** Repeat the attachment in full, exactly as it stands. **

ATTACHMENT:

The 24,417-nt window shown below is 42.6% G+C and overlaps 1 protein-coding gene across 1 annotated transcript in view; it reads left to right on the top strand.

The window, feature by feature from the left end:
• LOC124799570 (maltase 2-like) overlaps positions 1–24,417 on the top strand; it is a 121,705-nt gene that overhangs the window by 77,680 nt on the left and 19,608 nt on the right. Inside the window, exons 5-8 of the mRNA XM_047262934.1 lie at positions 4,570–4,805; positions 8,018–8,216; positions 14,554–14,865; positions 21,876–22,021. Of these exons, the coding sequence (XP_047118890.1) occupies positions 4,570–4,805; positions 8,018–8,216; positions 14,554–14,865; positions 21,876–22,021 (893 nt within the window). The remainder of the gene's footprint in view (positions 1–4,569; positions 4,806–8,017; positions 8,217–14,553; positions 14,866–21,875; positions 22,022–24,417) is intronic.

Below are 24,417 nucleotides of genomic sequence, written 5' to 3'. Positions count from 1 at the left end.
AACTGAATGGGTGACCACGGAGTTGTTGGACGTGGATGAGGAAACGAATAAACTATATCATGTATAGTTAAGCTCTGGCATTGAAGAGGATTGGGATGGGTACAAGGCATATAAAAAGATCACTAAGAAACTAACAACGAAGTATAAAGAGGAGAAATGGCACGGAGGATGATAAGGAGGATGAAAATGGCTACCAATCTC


The 24,417-nt window shown below is 42.6% G+C and overlaps 1 protein-coding gene across 1 annotated transcript in view; it reads left to right on the top strand.

The window, feature by feature from the left end:
• LOC124799570 (maltase 2-like) overlaps positions 1–24,417 on the top strand; it is a 121,705-nt gene that overhangs the window by 77,680 nt on the left and 19,608 nt on the right. Inside the window, exons 5-8 of the mRNA XM_047262934.1 lie at positions 4,570–4,805; positions 8,018–8,216; positions 14,554–14,865; positions 21,876–22,021. Of these exons, the coding sequence (XP_047118890.1) occupies positions 4,570–4,805; positions 8,018–8,216; positions 14,554–14,865; positions 21,876–22,021 (893 nt within the window). The remainder of the gene's footprint in view (positions 1–4,569; positions 4,806–8,017; positions 8,217–14,553; positions 14,866–21,875; positions 22,022–24,417) is intronic.

Below are 24,417 nucleotides of genomic sequence, written 5' to 3'. Positions count from 1 at the left end.
AACTGAATGGGTGACCACGGAGTTGTTGGACGTGGATGAGGAAACGAATAAACTATATCATGTATAGTTAAGCTCTGGCATTGAAGAGGATTGGGATGGGTACAAGGCATATAAAAAGATCACTAAGAAACTAACAACGAAGTATAAAGAGGAGAAATGGCACGGAGGATGATAAGGAGGATGAAAATGGCTACCAATCTC